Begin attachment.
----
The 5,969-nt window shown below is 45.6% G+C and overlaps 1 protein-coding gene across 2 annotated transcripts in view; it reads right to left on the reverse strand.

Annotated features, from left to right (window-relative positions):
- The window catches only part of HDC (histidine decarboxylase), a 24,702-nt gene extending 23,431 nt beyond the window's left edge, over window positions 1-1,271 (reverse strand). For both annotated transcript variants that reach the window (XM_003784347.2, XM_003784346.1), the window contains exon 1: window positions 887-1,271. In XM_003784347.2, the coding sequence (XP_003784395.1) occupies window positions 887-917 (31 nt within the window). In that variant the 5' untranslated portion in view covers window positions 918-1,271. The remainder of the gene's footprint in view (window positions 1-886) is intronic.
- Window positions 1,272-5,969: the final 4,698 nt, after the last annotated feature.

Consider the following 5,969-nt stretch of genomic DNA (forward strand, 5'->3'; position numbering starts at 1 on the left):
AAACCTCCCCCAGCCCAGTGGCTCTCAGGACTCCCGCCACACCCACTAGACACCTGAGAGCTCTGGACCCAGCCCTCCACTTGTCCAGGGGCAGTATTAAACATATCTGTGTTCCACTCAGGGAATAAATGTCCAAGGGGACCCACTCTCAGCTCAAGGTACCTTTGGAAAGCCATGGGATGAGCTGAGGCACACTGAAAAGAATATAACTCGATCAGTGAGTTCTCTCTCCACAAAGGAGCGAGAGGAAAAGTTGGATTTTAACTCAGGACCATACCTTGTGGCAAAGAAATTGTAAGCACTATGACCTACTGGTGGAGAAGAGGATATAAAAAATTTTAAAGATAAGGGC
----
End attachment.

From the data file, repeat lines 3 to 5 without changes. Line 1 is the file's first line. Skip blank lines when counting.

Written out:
- The window catches only part of HDC (histidine decarboxylase), a 24,702-nt gene extending 23,431 nt beyond the window's left edge, over window positions 1-1,271 (reverse strand). For both annotated transcript variants that reach the window (XM_003784347.2, XM_003784346.1), the window contains exon 1: window positions 887-1,271. In XM_003784347.2, the coding sequence (XP_003784395.1) occupies window positions 887-917 (31 nt within the window). In that variant the 5' untranslated portion in view covers window positions 918-1,271. The remainder of the gene's footprint in view (window positions 1-886) is intronic.
- Window positions 1,272-5,969: the final 4,698 nt, after the last annotated feature.

Consider the following 5,969-nt stretch of genomic DNA (forward strand, 5'->3'; position numbering starts at 1 on the left):